Art makes a great gift between countries. The paintings hanging on the walls of the United Nations are a often a tribute to a countries’ finest cultural traditions.
Art is no stranger to travel. Paintings and sculptures cross international boundaries frequently. Travelling art such as the recent exhibition of the “Greats” from the National Galleries of Scotland at the Art Gallery of NSW are the outcome of years of negotiations and planning. They are more than a gesture of goodwill from another nation. They can be even an expression of powerful old empire ties.
Artists often go abroad in search of inspiration and patronage. The centres of fine learning often shift – New York, Paris, Naples. Many of the “Greats” studies, lived and worked in many different cities around the world and took their inspiration from the local people and norms.
When we look at artistic endeavour, we see an image of a historical norms and values. The subject matter and even the way in which the art is made is frozen in time. We look at art and become curious at the scenes of life it depicts – of a rustic village, a public gathering or the portrait of an officer.
Who and what we choose to display on our walls, on our buildings and in our squares – paintings, sculpture, architecture – says a lot about nation-building mythologies. This can create tension because social and political movements can displace the dominant mythologies and lead people to question why that piece of art or that sculpture is occupying public space.
The Economist reported that students from the University of Cape Town in South Africa have led a campaign against apartheid art on campus. This involved storming the campus of the University of Cape Town to remove a statute of Cecil Rhodes, a Victorian imperialist who held racist views. At a later date, students also stormed the campus and took artworks off the wall and burned them.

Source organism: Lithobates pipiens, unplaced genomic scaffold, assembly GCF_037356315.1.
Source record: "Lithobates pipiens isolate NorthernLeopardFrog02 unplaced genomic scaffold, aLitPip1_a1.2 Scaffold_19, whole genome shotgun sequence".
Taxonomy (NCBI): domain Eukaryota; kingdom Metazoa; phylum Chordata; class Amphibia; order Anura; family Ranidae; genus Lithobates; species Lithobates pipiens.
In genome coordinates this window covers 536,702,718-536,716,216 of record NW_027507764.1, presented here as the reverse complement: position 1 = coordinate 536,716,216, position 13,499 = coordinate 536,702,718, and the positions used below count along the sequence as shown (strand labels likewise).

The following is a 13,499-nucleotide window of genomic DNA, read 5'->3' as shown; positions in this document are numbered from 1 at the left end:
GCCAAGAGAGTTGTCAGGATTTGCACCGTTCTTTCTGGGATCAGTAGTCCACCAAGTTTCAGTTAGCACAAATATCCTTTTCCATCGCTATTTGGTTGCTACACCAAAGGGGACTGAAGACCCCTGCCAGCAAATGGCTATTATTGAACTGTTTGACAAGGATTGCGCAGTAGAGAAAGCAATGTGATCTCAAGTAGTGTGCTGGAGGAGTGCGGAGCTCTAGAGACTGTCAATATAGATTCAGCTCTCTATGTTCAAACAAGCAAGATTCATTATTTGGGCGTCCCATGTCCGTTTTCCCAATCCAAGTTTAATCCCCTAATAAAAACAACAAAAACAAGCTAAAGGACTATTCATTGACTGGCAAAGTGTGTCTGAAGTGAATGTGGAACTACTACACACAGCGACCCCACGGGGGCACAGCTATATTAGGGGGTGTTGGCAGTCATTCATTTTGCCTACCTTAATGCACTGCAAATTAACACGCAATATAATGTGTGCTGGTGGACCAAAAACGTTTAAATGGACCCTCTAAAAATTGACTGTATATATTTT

The Economist states that the protests are “symptomatic” of a resurgence of racial antagonism in South Africa, aggravated by a slowing economy and high unemployment. Many black South Africans are worse off than whites and less educated because of apartheid’s legacy and the government’s failed policies in this respect.
There have also been ongoing protests against increased student fees against Jacob Zuma’s government.
Students have turned to art as a subject of protest. Could it ever be a breach of someone’s international human rights to hang a particular piece of art on a wall?
Art is a potent reminder of the many breaches of international human rights law in South Africa. However, it would be contrary to Article 19 on the Right to Freedom of Expression if it became a violation of international human rights law to display racist artworks on the wall. In societies which hold freedom of expression to be a basic tenet of society, the idea of banning art because it expresses loathsome ideas is an anathema. This is convincing.
Without wanting to make any blanket rules, societies should only consider passing legislation that prohibits certain forms of art in the most extreme circumstances. This could be when a link between a piece of art and war crimes, crimes against humanity or genocide. As you may have guessed, this is fairly academic in Australia but in countries such as Germany with its Holocaust, the debate has been a lot more charged.
When laws are not passed by Parliament, social movements and opinion in society has sometimes stepped into the gap – as seen through calls to topple statutes of fascist rulers in town squares in countries such as post-Franco Spain and other fascist states.
Even if the Economist reports that students sometimes targeted the wrong paintings, art should never be immune from critique and, where necessary, social protest. Art inspires us but it is also can be a catalyst for social change. It should not be left out of the debate.